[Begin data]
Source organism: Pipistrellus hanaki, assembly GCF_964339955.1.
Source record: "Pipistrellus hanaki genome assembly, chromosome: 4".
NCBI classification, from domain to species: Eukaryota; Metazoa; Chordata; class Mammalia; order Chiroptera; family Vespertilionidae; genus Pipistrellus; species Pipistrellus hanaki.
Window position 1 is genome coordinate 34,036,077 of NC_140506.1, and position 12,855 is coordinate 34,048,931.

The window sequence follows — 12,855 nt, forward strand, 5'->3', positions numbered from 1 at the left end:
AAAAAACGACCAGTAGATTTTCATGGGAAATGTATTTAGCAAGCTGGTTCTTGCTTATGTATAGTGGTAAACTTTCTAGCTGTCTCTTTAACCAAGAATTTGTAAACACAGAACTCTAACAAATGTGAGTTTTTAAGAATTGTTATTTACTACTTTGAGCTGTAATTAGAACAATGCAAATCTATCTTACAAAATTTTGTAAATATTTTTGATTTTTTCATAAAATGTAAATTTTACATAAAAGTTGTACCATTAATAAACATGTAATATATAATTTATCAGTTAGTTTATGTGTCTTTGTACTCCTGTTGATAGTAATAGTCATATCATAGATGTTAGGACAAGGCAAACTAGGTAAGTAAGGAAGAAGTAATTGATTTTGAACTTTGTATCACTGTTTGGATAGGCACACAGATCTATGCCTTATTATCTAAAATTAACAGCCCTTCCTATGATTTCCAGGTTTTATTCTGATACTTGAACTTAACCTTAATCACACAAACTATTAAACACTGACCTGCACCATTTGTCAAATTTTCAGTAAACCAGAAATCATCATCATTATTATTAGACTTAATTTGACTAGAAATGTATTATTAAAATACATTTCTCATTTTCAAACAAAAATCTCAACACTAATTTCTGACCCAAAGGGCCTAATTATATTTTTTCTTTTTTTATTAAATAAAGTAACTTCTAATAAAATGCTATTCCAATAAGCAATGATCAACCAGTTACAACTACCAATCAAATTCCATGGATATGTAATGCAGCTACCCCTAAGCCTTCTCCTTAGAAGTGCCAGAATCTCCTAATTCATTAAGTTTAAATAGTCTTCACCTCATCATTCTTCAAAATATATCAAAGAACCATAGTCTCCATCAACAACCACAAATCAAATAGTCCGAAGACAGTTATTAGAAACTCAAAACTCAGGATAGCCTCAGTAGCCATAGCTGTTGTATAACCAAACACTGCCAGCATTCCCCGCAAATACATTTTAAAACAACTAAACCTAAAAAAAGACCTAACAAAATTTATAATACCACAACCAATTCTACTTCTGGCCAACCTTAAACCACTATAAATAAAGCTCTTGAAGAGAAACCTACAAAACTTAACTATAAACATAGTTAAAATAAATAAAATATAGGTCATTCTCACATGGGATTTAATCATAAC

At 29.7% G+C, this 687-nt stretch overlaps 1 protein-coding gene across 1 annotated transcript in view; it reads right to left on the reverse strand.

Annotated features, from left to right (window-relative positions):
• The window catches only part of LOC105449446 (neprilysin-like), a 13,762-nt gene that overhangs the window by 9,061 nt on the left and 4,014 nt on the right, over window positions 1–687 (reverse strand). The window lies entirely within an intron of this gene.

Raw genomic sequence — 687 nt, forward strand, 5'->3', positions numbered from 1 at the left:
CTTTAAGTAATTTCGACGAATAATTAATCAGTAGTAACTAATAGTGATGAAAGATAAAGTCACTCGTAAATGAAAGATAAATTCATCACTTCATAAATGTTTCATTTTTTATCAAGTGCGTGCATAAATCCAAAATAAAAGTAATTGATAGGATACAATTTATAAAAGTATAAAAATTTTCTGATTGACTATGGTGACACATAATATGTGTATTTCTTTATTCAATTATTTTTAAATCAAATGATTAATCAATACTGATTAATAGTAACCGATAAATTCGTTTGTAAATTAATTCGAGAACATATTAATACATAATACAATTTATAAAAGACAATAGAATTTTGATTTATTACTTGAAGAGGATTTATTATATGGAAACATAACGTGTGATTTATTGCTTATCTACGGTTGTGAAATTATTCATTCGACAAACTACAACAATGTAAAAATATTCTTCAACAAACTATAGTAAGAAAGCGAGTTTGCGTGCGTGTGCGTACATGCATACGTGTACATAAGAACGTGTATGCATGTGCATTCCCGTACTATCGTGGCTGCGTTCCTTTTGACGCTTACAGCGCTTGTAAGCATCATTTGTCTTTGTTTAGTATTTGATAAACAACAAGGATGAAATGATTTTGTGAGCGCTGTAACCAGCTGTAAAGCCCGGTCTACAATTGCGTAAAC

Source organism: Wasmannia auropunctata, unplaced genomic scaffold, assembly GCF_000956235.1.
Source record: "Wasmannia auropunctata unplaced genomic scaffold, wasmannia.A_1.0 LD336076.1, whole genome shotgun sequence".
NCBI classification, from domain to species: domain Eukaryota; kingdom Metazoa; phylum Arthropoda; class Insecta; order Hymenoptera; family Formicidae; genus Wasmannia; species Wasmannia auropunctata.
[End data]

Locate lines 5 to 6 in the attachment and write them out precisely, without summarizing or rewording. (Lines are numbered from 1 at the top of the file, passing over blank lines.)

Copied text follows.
The window sequence follows — 12,855 nt, forward strand, 5'->3', positions numbered from 1 at the left end:
AAAAAACGACCAGTAGATTTTCATGGGAAATGTATTTAGCAAGCTGGTTCTTGCTTATGTATAGTGGTAAACTTTCTAGCTGTCTCTTTAACCAAGAATTTGTAAACACAGAACTCTAACAAATGTGAGTTTTTAAGAATTGTTATTTACTACTTTGAGCTGTAATTAGAACAATGCAAATCTATCTTACAAAATTTTGTAAATATTTTTGATTTTTTCATAAAATGTAAATTTTACATAAAAGTTGTACCATTAATAAACATGTAATATATAATTTATCAGTTAGTTTATGTGTCTTTGTACTCCTGTTGATAGTAATAGTCATATCATAGATGTTAGGACAAGGCAAACTAGGTAAGTAAGGAAGAAGTAATTGATTTTGAACTTTGTATCACTGTTTGGATAGGCACACAGATCTATGCCTTATTATCTAAAATTAACAGCCCTTCCTATGATTTCCAGGTTTTATTCTGATACTTGAACTTAACCTTAATCACACAAACTATTAAACACTGACCTGCACCATTTGTCAAATTTTCAGTAAACCAGAAATCATCATCATTATTATTAGACTTAATTTGACTAGAAATGTATTATTAAAATACATTTCTCATTTTCAAACAAAAATCTCAACACTAATTTCTGACCCAAAGGGCCTAATTATATTTTTTCTTTTTTTATTAAATAAAGTAACTTCTAATAAAATGCTATTCCAATAAGCAATGATCAACCAGTTACAACTACCAATCAAATTCCATGGATATGTAATGCAGCTACCCCTAAGCCTTCTCCTTAGAAGTGCCAGAATCTCCTAATTCATTAAGTTTAAATAGTCTTCACCTCATCATTCTTCAAAATATATCAAAGAACCATAGTCTCCATCAACAACCACAAATCAAATAGTCCGAAGACAGTTATTAGAAACTCAAAACTCAGGATAGCCTCAGTAGCCATAGCTGTTGTATAACCAAACACTGCCAGCATTCCCCGCAAATACATTTTAAAACAACTAAACCTAAAAAAAGACCTAACAAAATTTATAATACCACAACCAATTCTACTTCTGGCCAACCTTAAACCACTATAAATAAAGCTCTTGAAGAGAAACCTACAAAACTTAACTATAAACATAGTTAAAATAAATAAAATATAGGTCATTCTCACATGGGATTTAATCATAAC